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More about .SHOWFILE

Right now everything seems to be waiting for everything else. I’m waiting for the printer to finish the manuals, a couple of important emails to be replied to, and various other things that are hanging fire in as many ways, so there isn’t much that amounts to Wintertree news to talk about.

But it’s a great time to describe a few new wrinkles in the command .SHOWFILE (which was added, by the way, after those manuals were already at the printer).

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Everybody into the Boole!

There are three flavors of User Variables in TableMaster: ones with no variety specified (they were the originals), which are integers; Decimal variables, for floating-point numbers; and Text variables, for strings. There is actually a de-facto fourth kind, essentially Boolean variables.

George Boole was a 19th-century mathematician who formulated what came to be known as Boolean algebra, which dealt with variables having values of “true” and “false” rather than numeric values, usually represented as 1 and 0. If that sounds familiar — like the fundamental nature of digital electronics, from your watch to TableMaster — you’re right: it is. Most computer languages have some sort of Boolean variable. Delphi (which is basically Pascal, named for another mathematician) certainly does. And so does TableMaster … sort of.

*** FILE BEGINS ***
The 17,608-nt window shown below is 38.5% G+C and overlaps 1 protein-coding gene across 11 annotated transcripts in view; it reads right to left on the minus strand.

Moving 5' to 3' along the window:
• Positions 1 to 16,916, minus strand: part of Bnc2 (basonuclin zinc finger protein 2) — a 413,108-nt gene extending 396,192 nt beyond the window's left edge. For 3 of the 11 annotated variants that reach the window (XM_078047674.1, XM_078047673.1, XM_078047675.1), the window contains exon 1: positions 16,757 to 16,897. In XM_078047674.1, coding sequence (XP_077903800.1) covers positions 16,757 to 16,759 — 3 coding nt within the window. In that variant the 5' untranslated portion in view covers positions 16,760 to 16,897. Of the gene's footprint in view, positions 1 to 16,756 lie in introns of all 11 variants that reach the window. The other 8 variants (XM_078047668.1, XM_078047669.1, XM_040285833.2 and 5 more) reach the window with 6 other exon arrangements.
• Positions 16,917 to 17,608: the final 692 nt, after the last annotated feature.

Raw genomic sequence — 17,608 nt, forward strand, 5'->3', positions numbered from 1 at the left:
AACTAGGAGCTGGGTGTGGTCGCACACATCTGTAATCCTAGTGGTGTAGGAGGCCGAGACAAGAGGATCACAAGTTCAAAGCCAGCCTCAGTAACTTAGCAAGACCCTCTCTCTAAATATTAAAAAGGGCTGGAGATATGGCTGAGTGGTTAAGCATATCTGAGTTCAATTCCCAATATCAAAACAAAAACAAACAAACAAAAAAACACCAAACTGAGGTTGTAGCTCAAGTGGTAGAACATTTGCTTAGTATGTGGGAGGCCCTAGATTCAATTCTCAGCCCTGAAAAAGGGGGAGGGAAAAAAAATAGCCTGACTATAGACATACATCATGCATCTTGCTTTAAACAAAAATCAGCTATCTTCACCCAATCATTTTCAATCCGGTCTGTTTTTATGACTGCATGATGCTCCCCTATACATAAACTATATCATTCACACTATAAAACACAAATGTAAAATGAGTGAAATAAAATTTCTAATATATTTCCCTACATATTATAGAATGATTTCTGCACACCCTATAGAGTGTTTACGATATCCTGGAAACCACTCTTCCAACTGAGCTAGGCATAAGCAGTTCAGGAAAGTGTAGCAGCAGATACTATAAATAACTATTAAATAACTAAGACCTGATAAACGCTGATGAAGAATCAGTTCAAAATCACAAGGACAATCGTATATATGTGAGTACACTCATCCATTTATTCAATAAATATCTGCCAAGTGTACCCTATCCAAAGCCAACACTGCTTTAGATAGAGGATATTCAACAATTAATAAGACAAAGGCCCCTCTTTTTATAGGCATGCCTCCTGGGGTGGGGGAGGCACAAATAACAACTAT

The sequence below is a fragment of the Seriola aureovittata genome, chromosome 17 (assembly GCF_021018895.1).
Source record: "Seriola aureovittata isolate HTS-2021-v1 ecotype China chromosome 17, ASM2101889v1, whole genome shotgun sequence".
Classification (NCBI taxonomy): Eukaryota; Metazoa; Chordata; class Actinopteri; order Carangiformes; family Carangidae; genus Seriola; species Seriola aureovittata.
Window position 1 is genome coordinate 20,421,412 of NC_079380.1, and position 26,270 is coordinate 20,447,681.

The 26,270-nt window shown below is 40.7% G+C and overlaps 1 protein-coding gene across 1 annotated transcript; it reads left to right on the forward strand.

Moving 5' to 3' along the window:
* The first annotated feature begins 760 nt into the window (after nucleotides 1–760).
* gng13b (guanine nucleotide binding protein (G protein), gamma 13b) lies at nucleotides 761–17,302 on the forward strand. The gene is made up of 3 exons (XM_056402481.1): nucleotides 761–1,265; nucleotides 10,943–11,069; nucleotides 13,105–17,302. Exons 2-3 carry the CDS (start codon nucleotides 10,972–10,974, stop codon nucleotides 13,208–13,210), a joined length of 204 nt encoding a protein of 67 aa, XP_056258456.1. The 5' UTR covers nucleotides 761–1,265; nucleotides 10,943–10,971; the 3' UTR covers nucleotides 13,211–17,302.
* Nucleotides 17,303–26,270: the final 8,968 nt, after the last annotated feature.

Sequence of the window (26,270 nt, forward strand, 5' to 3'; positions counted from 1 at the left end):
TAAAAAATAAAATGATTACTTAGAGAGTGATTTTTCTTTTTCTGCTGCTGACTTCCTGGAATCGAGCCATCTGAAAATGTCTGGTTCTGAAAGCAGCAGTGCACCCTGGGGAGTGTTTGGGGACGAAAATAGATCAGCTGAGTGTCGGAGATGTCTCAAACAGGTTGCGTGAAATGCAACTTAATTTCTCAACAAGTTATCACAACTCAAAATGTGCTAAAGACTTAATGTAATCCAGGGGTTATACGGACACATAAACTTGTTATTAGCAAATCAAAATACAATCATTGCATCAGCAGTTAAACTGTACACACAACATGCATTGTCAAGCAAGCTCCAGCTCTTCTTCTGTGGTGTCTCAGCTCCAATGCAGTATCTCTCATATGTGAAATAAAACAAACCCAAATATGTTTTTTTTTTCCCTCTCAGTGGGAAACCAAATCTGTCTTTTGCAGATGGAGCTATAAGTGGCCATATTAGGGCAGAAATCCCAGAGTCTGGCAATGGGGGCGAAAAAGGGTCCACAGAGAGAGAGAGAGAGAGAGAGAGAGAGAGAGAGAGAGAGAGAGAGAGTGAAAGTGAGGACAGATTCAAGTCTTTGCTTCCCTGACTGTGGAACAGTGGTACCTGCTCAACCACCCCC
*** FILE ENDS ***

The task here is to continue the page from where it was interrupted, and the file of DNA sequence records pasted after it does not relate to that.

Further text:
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Sex, pluralism, and TableMaster

If you were expecting something either salacious or political here, sorry, it’s just about system variables and output formatting codes. I’ve spent the past few days adding more output formatting codes in order to get them into the manual before it goes to the printers. While I was at it, I added a new sort of system variable, too, to help with pronouns.

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Printing Irregular Plurals

TableMaster has a lot off output formatting codes that can handle a fair percentage of the plurals in the English language. From simple things like changing house to houses through complex ones like changing mouse to mice, plus control of everything from the location of possessive apostrophes to changing ‘is’ to ‘are’, there are a lot of them, and they can give handle a lot of variations in output. For example, “1 man is carrying a box and a bag” and “4 men are carrying boxes and bags” are both produced by the same line: “<1d6> m\en \r carrying \abox\s and \abag\s.“* It’s the six different output formatting codes that make all the changes automagically.

There are, however, some irregular plurals that are so uncommon that they’re not worth wasting a letter for a formatting code (there aren’t many left) to implement. For instance, it’s fairly unlikely that someone is going to want to pluralize corpus into corpora. Certainly they won’t be doing it very often. You can, however, handle that with a small custom table if you happen to have a need for an irregular plural that doesn’t have an output formatting code in TableMaster.

Read on to see how.